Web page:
Today everyone wants to know how long this pandemic is going to last. So number-crunching, trend-predictors daily try to forecast the good news and bad. History-readers are sure the past is a clue to what will happen in the future. Christians read the future-oriented parts of scripture and try to understand what is happening now and what will happen soon. Everyone wants to know what’s going to happen and when. Is there a prophet in the house?
Prophets in the Bible spoke of the future but were more concerned with the times in which they lived. They did speak about the future—in order to change their own day. Think about the Old Testament prophet Jeremiah and about John the New Testament prophet who wrote the book of Revelation.
Over twenty years before it happened, Jeremiah prophesied the fall of Jerusalem and the exile of God’s people to Babylon. Was that because God wanted a generation of “preppers”? Did God intend for folks to stock-up foodstuffs, sharpen a cabinet full of swords and arrows? Were the people to form a militia to defend their land against the Babylonian invaders? Or were one and all, from King to servant, from priest to soldier, old and young supposed to listen to Jeremiah and prepare their hearts by turning to God?
In Jeremiah 18:5-10 God “tipped His hand.” God revealed the reason He gave Jeremiah and his nation a word about the future. Whether God announced a future of peace or a future of war, the purpose was to call His people to trust Him, in times of stress and times of calm, to trust Him. Old Testament history reveals the nation’s response.
But that’s all history. Jeremiah’s future is long past. What of the prophet John? (I know we seldom refer to this John, the disciple of Jesus, as a prophet; but he wrote his God-given message about the future in order to change his day—and ours.)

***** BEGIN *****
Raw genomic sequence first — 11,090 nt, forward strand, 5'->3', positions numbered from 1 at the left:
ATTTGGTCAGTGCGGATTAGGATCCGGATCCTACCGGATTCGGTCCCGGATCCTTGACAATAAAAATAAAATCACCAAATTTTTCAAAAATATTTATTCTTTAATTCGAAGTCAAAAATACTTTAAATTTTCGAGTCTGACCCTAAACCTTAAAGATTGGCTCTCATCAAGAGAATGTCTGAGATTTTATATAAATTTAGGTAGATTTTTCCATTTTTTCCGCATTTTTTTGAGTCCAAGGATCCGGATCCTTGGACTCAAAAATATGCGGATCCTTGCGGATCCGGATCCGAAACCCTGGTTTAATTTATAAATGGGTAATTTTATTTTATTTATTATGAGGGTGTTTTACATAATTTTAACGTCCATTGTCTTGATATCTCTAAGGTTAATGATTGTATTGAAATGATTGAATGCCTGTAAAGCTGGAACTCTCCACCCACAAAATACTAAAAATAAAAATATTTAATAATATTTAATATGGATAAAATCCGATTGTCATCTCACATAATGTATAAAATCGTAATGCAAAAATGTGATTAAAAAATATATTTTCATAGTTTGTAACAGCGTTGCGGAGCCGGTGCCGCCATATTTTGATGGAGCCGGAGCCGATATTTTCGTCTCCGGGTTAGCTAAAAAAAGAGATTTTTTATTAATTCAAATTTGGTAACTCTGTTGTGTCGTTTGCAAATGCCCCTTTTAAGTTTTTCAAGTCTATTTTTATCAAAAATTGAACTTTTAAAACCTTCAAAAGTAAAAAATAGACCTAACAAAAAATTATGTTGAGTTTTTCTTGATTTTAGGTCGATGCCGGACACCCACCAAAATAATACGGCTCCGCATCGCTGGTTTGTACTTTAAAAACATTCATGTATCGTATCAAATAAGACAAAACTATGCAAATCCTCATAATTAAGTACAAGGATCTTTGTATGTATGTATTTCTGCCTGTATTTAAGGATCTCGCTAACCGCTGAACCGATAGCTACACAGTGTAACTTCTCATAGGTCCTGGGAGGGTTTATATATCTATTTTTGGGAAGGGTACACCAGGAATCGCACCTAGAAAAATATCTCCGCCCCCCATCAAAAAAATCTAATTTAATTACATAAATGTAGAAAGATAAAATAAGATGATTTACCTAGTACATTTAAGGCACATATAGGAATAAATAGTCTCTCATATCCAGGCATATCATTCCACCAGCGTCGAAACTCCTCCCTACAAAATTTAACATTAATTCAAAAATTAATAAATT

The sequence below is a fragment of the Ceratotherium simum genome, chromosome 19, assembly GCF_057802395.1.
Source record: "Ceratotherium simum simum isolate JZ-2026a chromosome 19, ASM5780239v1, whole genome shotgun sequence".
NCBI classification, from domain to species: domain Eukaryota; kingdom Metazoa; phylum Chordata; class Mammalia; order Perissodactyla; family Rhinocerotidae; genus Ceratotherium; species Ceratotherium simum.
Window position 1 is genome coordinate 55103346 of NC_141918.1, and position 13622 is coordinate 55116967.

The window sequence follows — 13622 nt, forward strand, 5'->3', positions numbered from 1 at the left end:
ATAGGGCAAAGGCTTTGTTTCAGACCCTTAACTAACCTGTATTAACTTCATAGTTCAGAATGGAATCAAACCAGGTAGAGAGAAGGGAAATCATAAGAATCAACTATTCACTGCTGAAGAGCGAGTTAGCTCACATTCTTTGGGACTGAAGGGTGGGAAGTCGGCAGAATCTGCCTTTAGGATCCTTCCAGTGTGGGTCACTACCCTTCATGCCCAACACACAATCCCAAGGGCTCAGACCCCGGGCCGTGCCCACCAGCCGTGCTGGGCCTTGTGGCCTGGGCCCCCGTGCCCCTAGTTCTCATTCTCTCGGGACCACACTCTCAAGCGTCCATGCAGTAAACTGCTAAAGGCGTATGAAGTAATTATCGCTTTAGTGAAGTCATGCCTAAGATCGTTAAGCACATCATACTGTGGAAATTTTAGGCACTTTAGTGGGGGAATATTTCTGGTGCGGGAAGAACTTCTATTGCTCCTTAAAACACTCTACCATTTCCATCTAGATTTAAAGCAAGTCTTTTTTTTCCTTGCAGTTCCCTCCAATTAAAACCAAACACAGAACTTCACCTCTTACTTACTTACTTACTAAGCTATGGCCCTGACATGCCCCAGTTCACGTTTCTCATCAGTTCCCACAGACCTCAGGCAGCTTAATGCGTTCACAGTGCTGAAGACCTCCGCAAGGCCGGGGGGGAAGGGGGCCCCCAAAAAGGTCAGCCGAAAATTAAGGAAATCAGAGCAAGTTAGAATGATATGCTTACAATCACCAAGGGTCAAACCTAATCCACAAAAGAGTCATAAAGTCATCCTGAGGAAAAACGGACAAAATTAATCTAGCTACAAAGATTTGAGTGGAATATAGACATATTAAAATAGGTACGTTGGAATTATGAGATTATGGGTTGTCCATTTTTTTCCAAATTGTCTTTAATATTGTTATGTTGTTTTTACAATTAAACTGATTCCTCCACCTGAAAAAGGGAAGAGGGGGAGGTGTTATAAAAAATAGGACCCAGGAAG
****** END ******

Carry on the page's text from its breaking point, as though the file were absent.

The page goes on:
John wrote the book of Revelation because God revealed to him something of the future. And since John’s writing of the book, it has become a favorite for people who comb scripture trying to understand what is happening, what is going to happen, and when will it happen. Despite Jesus’ words that no one but the Father knows when the events are coming (Matthew 24:36), we can’t resist the temptation to try to figure it out. Was God teasing us with words about the future or calling us to trust Him for the future and the present? Was He calling us to insert our present crises into Revelation’s predictions (or the other future-oriented scriptures)? Or was He calling us to live with confidence and trust in this twenty-first century?
Throughout our nation, people are looking for rays of hope. People want to know when “this thing” will be over—the pandemic, the economic woes, the justice issues, the anger and fear these have brought. Even Christians have been caught up in this mood. We want out and our prayer is that God will get us out or bring an end to this. But God speaks about the future in order to change the present.
What if our lives begin to reflect faith and love as well as hope? What if our trust in God is such that we can pray truthfully “Father, if these times lead to greater trust in You, these times are good. If these crises teach us how to love as You love, these times are good. If these circumstances lead us to love the Kingdom of God and to seek it, these times are good.” Wishful thinking or God’s will for us today?